psoriasis is a systemic disease that causes a chronic skin condition.  The typical lesions will be well demarcated, pink to salmon plaques involving the elbows, knees, scalp, lumbosacral area, intergluteal cleft, and glans penis.

What is the phenomenon associated with this?

The "sign"?

Koebner phenomenon – trauma can induce skin lesions

Auspitz sign – scrape off scale and get punctate hemorrhages

109

Psoriasis is associated with HLA-Cw*0602.  What does this lead to?

•increased CD4+TH1 sensitized cells set off other T-cells causing increased cytokines leading to epidermal proliferation.

110

What is this lesion shown here?

What is the give away on histology?

Psoriasis

Munro microabcess

 

111

Lichen simplex chronicus is essentially a callus from rubbing or scratching.  What is it called if nodular?

Prurigo nodularis

 

112

Seborrheic dermatitis involves skin regions with high density of sebaceous glands (oil or sebum production) such as  the Scalp, forehead, especially glabella (space between eyebrows), nasolabial folds, auditory canals, intergluteal fold. Excessive dandruff on scalp is common.  

Infection with what organism is associated with this?

Malassezia Furfur

 

113

Lichen planus is a Self-limiting chronic inflammatory condition of skin and oral mucous membranes with multiple plaques that are symmetrically distributed, often on wrists and elbows and on the glans penis, + Koebner phenomenon.  This typically resolves after 1-2 years but may persist in the oral cavity. 

What are four things you'll see/hear (buzz words) regarding lichen planus?

  1. Wickham Striae
  2. Sawtoothing 
  3. Lichenoid infiltrate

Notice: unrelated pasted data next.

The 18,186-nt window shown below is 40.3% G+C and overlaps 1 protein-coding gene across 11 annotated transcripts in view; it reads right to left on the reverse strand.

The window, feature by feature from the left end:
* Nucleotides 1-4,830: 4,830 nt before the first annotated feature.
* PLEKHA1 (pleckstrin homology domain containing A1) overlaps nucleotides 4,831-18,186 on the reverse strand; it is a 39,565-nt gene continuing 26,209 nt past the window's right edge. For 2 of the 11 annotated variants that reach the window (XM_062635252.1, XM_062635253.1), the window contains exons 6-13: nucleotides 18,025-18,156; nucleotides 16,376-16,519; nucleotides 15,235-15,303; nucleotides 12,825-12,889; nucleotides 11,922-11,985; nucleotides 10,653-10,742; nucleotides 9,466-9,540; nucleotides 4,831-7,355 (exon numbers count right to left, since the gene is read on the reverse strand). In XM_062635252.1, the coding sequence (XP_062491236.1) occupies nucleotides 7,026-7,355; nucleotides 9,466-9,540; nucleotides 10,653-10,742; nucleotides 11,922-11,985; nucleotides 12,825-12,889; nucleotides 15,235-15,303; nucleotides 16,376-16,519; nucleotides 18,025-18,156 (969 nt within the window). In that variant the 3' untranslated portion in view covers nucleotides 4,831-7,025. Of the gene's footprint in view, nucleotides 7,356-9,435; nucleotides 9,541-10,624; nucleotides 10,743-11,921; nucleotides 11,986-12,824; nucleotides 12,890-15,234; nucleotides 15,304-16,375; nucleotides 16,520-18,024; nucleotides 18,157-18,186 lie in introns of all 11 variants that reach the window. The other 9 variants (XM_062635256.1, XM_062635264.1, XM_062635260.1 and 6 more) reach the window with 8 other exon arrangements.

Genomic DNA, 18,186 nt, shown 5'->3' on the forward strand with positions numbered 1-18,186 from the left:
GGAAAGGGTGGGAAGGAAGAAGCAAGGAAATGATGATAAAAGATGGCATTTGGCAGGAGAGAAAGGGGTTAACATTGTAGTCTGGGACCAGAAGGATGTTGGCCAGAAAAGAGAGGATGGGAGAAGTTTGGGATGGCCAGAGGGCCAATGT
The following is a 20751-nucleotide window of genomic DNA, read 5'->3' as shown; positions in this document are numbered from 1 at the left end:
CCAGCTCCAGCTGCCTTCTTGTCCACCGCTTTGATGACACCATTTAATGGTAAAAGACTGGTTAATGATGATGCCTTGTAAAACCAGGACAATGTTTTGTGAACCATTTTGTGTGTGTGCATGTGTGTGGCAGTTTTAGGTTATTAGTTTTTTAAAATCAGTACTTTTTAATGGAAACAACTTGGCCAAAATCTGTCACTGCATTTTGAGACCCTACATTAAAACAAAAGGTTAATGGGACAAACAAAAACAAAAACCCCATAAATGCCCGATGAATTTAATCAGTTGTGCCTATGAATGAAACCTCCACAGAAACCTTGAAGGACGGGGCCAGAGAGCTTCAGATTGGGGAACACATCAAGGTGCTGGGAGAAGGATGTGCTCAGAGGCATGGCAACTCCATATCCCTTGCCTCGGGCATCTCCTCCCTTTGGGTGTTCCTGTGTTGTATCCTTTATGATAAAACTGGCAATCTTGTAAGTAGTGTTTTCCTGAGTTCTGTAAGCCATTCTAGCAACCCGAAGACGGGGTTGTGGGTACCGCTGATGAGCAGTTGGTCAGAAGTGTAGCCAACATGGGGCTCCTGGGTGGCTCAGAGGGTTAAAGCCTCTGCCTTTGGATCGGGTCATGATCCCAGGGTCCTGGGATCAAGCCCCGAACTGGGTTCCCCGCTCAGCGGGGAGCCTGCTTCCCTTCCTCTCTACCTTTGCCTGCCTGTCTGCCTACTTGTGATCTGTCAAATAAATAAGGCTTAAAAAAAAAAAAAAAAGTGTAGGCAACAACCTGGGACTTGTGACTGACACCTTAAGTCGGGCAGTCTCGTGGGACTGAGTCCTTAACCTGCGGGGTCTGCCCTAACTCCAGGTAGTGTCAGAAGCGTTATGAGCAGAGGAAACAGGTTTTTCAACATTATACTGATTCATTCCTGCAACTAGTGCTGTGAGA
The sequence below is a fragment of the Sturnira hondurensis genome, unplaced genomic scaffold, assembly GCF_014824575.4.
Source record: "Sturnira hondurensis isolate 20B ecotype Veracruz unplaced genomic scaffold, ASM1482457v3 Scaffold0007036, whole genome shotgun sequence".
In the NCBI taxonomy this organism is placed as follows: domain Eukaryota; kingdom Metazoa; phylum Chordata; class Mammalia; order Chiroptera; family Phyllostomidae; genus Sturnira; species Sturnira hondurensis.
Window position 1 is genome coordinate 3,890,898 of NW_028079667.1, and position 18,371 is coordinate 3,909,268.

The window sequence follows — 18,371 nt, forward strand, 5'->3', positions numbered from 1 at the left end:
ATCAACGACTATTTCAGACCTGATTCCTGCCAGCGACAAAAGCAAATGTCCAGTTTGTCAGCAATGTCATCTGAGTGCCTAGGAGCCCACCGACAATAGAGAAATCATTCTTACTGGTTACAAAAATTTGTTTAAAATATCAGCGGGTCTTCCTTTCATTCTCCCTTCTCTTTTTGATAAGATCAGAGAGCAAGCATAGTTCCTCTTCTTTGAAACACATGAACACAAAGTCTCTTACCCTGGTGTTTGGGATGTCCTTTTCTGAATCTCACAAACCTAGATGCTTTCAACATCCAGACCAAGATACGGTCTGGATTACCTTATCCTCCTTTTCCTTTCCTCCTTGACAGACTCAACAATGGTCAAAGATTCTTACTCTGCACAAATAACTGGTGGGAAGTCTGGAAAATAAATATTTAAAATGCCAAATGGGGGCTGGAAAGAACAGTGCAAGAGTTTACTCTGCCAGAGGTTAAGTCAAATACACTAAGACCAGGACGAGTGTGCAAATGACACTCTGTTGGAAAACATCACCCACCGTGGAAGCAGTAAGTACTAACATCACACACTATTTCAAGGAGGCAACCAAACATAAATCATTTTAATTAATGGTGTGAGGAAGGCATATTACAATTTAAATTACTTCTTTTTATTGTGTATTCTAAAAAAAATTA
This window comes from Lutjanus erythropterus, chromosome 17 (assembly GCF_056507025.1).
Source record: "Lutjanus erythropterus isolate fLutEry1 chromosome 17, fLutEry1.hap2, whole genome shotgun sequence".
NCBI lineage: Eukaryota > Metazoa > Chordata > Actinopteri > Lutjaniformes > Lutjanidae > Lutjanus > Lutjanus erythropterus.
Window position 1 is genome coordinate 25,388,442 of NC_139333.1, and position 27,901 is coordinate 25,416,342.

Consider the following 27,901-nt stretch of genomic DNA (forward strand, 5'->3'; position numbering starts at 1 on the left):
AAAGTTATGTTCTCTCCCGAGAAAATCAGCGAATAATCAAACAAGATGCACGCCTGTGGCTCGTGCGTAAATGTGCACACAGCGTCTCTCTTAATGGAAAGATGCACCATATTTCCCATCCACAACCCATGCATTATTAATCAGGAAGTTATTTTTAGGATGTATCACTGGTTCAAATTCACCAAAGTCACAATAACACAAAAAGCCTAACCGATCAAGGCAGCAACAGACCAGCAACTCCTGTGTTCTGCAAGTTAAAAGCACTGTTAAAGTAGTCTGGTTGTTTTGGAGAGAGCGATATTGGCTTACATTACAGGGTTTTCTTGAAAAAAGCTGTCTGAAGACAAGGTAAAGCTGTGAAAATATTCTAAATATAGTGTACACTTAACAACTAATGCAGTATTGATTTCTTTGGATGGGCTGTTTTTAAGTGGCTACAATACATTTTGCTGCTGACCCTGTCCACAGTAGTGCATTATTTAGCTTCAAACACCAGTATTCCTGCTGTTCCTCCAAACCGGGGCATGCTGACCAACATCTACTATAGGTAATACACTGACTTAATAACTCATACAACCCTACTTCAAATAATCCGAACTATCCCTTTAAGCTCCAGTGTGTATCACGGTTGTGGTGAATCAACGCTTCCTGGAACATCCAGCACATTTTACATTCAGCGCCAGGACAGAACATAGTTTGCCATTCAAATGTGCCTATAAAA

4. Civatte/colloid bodies

114

What is this?

Cutaneous Lupus Erythematosus (CLE) - localized cutaneous manifestations like those of systemic lupus erythematosus (SLE) but with no SLE systemic manifestations

115

Malar erythema is characteristic of CLE (and SLE), what are the chronic subtypes?

Describe each.

•Discoid  - coin-like scaling plaques

•Tumid – juicy red papules and plaques

•Lupus panniculitis/profundus – painful subcutaneous nodules

116

What is the immunofluorescence against in this positive lupus band test?

IgG or C1

 

 

117

What patter of deposition is seen in a positive band test for lupus?

Granular deposits of antigen-antibody complexes and complement at the dermoepidermal junction

 

118

Rosacea is fairly common, especially in 30 - 60 year old females.  What are the stages? 4

–Pre-rosacea (flushing)

–Erythematotelengiectatic

–Papulopustular

–Phymatous

119

Identify the blistering/bullous diseases that arise at each of these sites.

Superficial desmosomes - Pemphigus Foliaceus

Deeper desmosomes - Pemphigus vulgaris

Hemidesmosomes - bullous pemphigoid

 

120

What is attacked in pemphigus foliaceus?

Where does the blister arise?

Desmoglein 1

Subcorneal blister

 

121

What is attacked in pemphigus vulgaris?

Where does the blister arise?

Desmoglein 1 and 3 (mostly 3)

Suprabasal blister

 

122

What is attacked in bullous pemphigoid?